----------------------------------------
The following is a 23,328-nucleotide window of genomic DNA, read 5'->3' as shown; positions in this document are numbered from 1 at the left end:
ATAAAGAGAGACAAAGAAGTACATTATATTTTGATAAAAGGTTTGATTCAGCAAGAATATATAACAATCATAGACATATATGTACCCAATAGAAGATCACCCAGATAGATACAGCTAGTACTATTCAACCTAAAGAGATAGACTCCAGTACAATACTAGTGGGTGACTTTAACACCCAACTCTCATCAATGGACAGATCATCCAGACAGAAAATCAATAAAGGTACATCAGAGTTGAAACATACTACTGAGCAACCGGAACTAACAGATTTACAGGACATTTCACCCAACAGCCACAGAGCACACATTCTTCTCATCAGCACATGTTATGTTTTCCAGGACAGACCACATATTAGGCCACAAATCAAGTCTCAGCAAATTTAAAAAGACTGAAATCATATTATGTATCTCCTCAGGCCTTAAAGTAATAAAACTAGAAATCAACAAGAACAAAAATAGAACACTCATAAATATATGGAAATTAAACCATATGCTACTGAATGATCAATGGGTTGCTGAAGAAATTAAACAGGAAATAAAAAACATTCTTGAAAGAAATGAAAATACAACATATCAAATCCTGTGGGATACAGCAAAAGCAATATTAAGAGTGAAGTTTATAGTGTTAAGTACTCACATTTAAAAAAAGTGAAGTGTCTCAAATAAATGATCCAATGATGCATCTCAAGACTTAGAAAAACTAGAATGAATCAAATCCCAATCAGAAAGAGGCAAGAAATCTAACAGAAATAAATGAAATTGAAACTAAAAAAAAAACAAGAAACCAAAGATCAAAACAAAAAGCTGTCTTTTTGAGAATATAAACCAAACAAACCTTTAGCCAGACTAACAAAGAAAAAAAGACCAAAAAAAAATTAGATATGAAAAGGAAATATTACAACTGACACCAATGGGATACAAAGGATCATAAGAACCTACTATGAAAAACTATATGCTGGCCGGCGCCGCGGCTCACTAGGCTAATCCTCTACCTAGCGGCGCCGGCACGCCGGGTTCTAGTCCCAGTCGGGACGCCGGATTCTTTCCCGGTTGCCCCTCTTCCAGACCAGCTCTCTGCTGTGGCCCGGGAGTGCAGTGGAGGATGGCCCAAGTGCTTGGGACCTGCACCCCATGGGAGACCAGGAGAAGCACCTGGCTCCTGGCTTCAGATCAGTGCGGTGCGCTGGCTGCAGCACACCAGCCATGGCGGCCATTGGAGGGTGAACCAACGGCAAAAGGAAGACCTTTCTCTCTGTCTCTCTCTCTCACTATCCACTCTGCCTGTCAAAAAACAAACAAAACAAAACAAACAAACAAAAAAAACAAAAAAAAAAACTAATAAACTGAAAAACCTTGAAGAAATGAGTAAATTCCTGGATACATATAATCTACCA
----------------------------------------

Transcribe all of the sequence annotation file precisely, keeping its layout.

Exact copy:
The following is a 23,328-nucleotide window of genomic DNA, read 5'->3' as shown; positions in this document are numbered from 1 at the left end:
ATAAAGAGAGACAAAGAAGTACATTATATTTTGATAAAAGGTTTGATTCAGCAAGAATATATAACAATCATAGACATATATGTACCCAATAGAAGATCACCCAGATAGATACAGCTAGTACTATTCAACCTAAAGAGATAGACTCCAGTACAATACTAGTGGGTGACTTTAACACCCAACTCTCATCAATGGACAGATCATCCAGACAGAAAATCAATAAAGGTACATCAGAGTTGAAACATACTACTGAGCAACCGGAACTAACAGATTTACAGGACATTTCACCCAACAGCCACAGAGCACACATTCTTCTCATCAGCACATGTTATGTTTTCCAGGACAGACCACATATTAGGCCACAAATCAAGTCTCAGCAAATTTAAAAAGACTGAAATCATATTATGTATCTCCTCAGGCCTTAAAGTAATAAAACTAGAAATCAACAAGAACAAAAATAGAACACTCATAAATATATGGAAATTAAACCATATGCTACTGAATGATCAATGGGTTGCTGAAGAAATTAAACAGGAAATAAAAAACATTCTTGAAAGAAATGAAAATACAACATATCAAATCCTGTGGGATACAGCAAAAGCAATATTAAGAGTGAAGTTTATAGTGTTAAGTACTCACATTTAAAAAAAGTGAAGTGTCTCAAATAAATGATCCAATGATGCATCTCAAGACTTAGAAAAACTAGAATGAATCAAATCCCAATCAGAAAGAGGCAAGAAATCTAACAGAAATAAATGAAATTGAAACTAAAAAAAAAACAAGAAACCAAAGATCAAAACAAAAAGCTGTCTTTTTGAGAATATAAACCAAACAAACCTTTAGCCAGACTAACAAAGAAAAAAAGACCAAAAAAAAATTAGATATGAAAAGGAAATATTACAACTGACACCAATGGGATACAAAGGATCATAAGAACCTACTATGAAAAACTATATGCTGGCCGGCGCCGCGGCTCACTAGGCTAATCCTCTACCTAGCGGCGCCGGCACGCCGGGTTCTAGTCCCAGTCGGGACGCCGGATTCTTTCCCGGTTGCCCCTCTTCCAGACCAGCTCTCTGCTGTGGCCCGGGAGTGCAGTGGAGGATGGCCCAAGTGCTTGGGACCTGCACCCCATGGGAGACCAGGAGAAGCACCTGGCTCCTGGCTTCAGATCAGTGCGGTGCGCTGGCTGCAGCACACCAGCCATGGCGGCCATTGGAGGGTGAACCAACGGCAAAAGGAAGACCTTTCTCTCTGTCTCTCTCTCTCACTATCCACTCTGCCTGTCAAAAAACAAACAAAACAAAACAAACAAACAAAAAAAACAAAAAAAAAAACTAATAAACTGAAAAACCTTGAAGAAATGAGTAAATTCCTGGATACATATAATCTACCA